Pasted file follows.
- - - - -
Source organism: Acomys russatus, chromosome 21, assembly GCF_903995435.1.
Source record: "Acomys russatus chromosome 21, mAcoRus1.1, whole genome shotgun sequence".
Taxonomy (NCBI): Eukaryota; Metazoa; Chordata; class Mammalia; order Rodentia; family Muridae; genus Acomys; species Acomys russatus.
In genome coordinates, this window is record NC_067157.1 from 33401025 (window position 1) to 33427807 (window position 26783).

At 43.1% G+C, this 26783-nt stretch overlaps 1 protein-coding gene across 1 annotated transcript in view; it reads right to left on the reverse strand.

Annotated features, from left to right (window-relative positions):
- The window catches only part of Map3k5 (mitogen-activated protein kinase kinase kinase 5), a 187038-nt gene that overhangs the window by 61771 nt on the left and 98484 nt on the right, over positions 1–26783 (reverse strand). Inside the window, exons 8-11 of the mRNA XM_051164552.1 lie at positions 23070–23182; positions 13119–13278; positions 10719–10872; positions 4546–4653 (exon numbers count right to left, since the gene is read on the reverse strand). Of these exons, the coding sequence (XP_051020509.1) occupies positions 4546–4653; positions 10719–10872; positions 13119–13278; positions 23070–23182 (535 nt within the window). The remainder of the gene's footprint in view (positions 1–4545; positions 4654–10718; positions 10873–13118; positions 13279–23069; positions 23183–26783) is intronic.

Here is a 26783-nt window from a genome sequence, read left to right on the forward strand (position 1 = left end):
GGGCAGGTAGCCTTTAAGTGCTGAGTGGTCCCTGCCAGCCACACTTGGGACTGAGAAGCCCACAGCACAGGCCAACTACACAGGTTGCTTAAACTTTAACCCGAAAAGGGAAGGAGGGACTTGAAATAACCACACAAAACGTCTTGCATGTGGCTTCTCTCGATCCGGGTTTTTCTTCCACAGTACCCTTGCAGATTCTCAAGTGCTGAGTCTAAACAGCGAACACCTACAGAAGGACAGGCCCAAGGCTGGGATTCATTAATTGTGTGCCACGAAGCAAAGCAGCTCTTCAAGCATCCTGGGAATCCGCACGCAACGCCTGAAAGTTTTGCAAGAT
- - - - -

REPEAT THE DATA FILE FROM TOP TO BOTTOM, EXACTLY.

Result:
Source organism: Acomys russatus, chromosome 21, assembly GCF_903995435.1.
Source record: "Acomys russatus chromosome 21, mAcoRus1.1, whole genome shotgun sequence".
Taxonomy (NCBI): Eukaryota; Metazoa; Chordata; class Mammalia; order Rodentia; family Muridae; genus Acomys; species Acomys russatus.
In genome coordinates, this window is record NC_067157.1 from 33401025 (window position 1) to 33427807 (window position 26783).

At 43.1% G+C, this 26783-nt stretch overlaps 1 protein-coding gene across 1 annotated transcript in view; it reads right to left on the reverse strand.

Annotated features, from left to right (window-relative positions):
- The window catches only part of Map3k5 (mitogen-activated protein kinase kinase kinase 5), a 187038-nt gene that overhangs the window by 61771 nt on the left and 98484 nt on the right, over positions 1–26783 (reverse strand). Inside the window, exons 8-11 of the mRNA XM_051164552.1 lie at positions 23070–23182; positions 13119–13278; positions 10719–10872; positions 4546–4653 (exon numbers count right to left, since the gene is read on the reverse strand). Of these exons, the coding sequence (XP_051020509.1) occupies positions 4546–4653; positions 10719–10872; positions 13119–13278; positions 23070–23182 (535 nt within the window). The remainder of the gene's footprint in view (positions 1–4545; positions 4654–10718; positions 10873–13118; positions 13279–23069; positions 23183–26783) is intronic.

Here is a 26783-nt window from a genome sequence, read left to right on the forward strand (position 1 = left end):
GGGCAGGTAGCCTTTAAGTGCTGAGTGGTCCCTGCCAGCCACACTTGGGACTGAGAAGCCCACAGCACAGGCCAACTACACAGGTTGCTTAAACTTTAACCCGAAAAGGGAAGGAGGGACTTGAAATAACCACACAAAACGTCTTGCATGTGGCTTCTCTCGATCCGGGTTTTTCTTCCACAGTACCCTTGCAGATTCTCAAGTGCTGAGTCTAAACAGCGAACACCTACAGAAGGACAGGCCCAAGGCTGGGATTCATTAATTGTGTGCCACGAAGCAAAGCAGCTCTTCAAGCATCCTGGGAATCCGCACGCAACGCCTGAAAGTTTTGCAAGAT